Bascially, its an ugly situation with an ugly solution.

Well .. at least we've had a nice chat.  Lenochka hasn't said anything yet .. maybe his/her problem has gone away?


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by:migel
ID: 2648166
I agree IsKindOf bad replacement of the std RTTI mechanism, but it is historical rudiment.
Lenochka>> Where are you? Is our discussion helps you?
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by:RONSLOW
ID: 2648837
MFC CRuntimeClass, IsKindOf etc predates RTTI support.

Why they couldn't have made CObject::IsKindOf a virtual I don't know.  CObject already has several virtual functions, adding another wouldn't hurt.  Then our job would be so much easier (just override IsKindOf for the CFoo3 class).

Maybe if we petition MS enough they might make it so?  (NOT)
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Author Comment

by:Lenochka
ID: 2650410
Guys,
The discussion is very helpful, but the situation I'm in is more complicated that I initially presented.
I have 3rd party library (Go++, if you have heard about it), so I could not change the code inside this library.
MY CFoo2 is my own class derived from some class from Go++ (which are all derived from CObject), CFoo3 is the class from Go++. IsKindOf are inside Go++ source code. And that means that all your suggestions at this moment (and I tried them all - believe me) didn't bring the solution.
Hope this information will help.
Thanx.
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Expert Comment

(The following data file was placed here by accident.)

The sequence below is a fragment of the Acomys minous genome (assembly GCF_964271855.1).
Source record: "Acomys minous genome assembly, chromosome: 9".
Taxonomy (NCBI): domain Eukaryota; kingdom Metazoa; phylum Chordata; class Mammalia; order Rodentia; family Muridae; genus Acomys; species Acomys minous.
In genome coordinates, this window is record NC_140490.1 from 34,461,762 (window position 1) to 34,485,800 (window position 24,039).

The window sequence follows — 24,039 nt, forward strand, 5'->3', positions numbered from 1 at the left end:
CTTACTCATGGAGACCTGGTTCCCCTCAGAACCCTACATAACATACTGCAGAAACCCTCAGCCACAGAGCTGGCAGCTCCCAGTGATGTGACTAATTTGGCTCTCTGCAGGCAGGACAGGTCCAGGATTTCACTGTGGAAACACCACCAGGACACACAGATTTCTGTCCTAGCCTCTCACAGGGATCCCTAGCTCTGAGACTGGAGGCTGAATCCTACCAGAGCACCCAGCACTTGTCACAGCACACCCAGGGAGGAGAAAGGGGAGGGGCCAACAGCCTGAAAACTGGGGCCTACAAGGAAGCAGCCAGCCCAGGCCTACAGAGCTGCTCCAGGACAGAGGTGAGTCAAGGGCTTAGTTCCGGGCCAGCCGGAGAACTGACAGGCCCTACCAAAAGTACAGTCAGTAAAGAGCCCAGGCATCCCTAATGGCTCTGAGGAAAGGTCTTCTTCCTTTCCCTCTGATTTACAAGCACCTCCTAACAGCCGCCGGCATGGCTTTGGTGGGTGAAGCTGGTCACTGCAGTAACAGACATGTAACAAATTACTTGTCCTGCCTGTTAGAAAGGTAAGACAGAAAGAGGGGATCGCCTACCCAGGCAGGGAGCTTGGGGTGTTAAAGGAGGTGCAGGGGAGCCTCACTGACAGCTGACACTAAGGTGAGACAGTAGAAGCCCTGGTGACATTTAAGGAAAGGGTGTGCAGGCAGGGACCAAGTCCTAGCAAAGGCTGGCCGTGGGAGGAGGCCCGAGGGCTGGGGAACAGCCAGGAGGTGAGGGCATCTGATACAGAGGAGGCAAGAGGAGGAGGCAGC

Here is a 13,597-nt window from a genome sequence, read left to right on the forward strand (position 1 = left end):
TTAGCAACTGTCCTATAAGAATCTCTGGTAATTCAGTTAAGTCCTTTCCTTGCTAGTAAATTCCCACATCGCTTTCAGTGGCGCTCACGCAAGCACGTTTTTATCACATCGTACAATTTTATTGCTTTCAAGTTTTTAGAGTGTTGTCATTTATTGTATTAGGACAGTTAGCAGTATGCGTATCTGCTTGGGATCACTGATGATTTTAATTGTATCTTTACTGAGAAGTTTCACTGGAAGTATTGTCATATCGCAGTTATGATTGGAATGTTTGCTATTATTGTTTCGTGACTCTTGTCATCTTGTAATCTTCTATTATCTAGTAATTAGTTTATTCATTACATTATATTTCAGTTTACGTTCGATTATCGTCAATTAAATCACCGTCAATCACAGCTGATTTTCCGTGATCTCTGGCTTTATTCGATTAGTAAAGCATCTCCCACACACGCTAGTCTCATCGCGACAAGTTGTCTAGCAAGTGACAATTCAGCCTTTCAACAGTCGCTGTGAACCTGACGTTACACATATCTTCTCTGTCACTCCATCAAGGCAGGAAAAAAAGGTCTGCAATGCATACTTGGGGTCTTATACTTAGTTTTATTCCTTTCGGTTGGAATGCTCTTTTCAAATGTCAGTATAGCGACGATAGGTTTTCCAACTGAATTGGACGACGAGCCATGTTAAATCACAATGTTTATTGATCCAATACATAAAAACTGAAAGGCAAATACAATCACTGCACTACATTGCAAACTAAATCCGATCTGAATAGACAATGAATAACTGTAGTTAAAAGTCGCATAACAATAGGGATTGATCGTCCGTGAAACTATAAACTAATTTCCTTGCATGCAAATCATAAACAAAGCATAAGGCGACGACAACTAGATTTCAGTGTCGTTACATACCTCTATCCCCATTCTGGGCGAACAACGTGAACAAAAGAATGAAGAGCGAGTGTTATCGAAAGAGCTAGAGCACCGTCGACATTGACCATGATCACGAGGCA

by:RONSLOW
ID: 2651092
I htnk I must be missing something here.

CFoo2 is your class .. but you are saying CFoo3 (the multiply inherited one) is in Go++.  How could a class in Go++ be derived from one of your classes?  Is it a template class?

Or was that a typo and you meant thatCFoo1 is a Go++ class and CFoo2 is yours?
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Author Comment

by:Lenochka
ID: 2651122
RONSLOW>> Yes, it was mistypo - CFoo1 is mine and CFoo2 is Go's and I'm trying to create CFoo3.
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Expert Comment

by:migel
ID: 2652377
Hi!
IsKindOf uses virtual method: CRuntimeClass* CObject::      GetRuntimeClass() const;
so you can override it and return GO++ object (but in this case your own classes will know about CFoo3 nothing :-( )
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Expert Comment

by:RONSLOW
ID: 2652682
GetRuntimeClass is indeed virtual and is declared by the DECLARE_DYNAMIC macro and written by the IMPLEMENT_DYNAMIC macro.

You can, of course, bypass this and override it yourself, but that won't help here as we want CFoo3 to be simultaneously of two different types - or more to the point, to have two different base-classes.

However, all the other functions associated with MFC runtime type checking are all non-virtual, so you cannot override them .. if only they were virtual one could override CObject::IsKindOf so that it returned true for both CFoo2 and CFoo3

The other place one might have been able to do something is in the CRuntimeClass::IsDerivedFrom.  If it were virtual one could similarly return true for both CFoo2 and CFoo3, but again MS in their wisdom made all its functions non-virtual too.

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Expert Comment

by:migel
ID: 2652720
brrr. so deeper catacombs :-)
Lenochka >> may be hierarchy changing will be preffered way?